Monday, August 15, 2011

What do the letters I.N.R.I. on the crucifix mean?

In St. John's account of the passion, he tells us that Pilate wrote an inscription to hang on Jesus' cross. It was not un-heard of in the ancient world for the most notorious criminals to have their offense published as they were being put to death; I suppose that it served as a warning to others about the consequences for certain actions.

John tells us further that the inscription (in Latin the word is "titulus") was written in Latin, Greek and Hebrew, which were the prevalent languages in Jerusalem at that time. The letters I.N.R.I. represent this titulus, but on the part that was written in Latin. If the words were spelled-out it would read "Iesus Nazarenus Rex Ludaeorum" or in English "Jesus the Nazarene, the King of the Jews". The letter "j" does not exist in Latin, so the letter "I" is used in it's place but with the same sound.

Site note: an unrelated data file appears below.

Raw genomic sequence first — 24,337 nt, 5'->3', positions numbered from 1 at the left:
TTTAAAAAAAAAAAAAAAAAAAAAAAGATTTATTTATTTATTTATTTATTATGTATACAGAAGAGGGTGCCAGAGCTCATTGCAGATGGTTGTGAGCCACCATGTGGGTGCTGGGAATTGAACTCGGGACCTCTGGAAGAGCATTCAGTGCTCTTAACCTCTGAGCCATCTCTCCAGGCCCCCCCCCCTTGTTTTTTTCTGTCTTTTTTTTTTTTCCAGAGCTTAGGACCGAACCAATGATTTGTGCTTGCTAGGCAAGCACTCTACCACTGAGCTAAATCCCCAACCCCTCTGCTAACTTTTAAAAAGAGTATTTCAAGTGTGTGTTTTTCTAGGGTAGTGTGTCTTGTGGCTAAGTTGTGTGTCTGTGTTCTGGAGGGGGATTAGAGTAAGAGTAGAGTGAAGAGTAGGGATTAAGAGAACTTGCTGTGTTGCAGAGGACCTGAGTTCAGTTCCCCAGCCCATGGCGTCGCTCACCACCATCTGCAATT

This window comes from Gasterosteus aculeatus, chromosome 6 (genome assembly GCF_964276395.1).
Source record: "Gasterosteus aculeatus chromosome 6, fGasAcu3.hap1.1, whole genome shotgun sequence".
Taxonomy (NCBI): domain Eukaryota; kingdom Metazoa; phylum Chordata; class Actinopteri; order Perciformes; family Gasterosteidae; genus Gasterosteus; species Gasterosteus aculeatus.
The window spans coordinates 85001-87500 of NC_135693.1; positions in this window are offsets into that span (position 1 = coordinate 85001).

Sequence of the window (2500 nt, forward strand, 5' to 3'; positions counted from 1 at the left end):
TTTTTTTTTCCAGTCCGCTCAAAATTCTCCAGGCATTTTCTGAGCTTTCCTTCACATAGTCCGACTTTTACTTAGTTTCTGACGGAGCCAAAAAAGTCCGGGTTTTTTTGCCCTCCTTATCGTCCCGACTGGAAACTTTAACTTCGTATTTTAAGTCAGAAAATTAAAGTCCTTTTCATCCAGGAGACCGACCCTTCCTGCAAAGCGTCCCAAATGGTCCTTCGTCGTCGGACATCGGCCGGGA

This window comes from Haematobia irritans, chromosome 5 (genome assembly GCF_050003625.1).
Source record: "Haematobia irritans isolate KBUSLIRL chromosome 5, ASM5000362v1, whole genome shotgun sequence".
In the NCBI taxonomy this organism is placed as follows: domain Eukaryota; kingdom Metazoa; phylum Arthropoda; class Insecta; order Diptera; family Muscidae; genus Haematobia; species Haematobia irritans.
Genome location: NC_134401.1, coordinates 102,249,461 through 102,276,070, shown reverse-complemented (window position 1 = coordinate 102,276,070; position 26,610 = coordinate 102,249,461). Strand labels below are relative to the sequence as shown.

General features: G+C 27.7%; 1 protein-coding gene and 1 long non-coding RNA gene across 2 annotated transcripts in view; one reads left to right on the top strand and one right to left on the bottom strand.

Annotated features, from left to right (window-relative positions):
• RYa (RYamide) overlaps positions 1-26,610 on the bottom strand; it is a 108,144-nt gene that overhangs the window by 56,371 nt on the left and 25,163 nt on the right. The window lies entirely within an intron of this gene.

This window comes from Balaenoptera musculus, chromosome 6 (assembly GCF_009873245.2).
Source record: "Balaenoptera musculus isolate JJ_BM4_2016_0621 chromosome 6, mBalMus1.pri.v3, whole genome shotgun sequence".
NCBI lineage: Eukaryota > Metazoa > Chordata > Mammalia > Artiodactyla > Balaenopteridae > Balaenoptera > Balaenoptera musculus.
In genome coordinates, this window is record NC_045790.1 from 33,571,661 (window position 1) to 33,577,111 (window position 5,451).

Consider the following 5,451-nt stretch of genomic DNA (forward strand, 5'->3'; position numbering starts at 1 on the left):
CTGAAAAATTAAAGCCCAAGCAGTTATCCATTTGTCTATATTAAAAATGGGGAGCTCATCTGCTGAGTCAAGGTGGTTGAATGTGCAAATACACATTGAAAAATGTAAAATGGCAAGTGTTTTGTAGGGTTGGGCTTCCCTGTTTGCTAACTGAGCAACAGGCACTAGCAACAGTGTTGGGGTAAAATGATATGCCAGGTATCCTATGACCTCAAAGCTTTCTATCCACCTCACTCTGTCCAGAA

According to tradition, the board on which the inscription was written was recovered by St. Helen in the fourth century during her trip to the Holy Land and is now kept in the Church of the Holy Cross in Rome.

Now you know!

submitted by: Robert's Heirloom Rosaries

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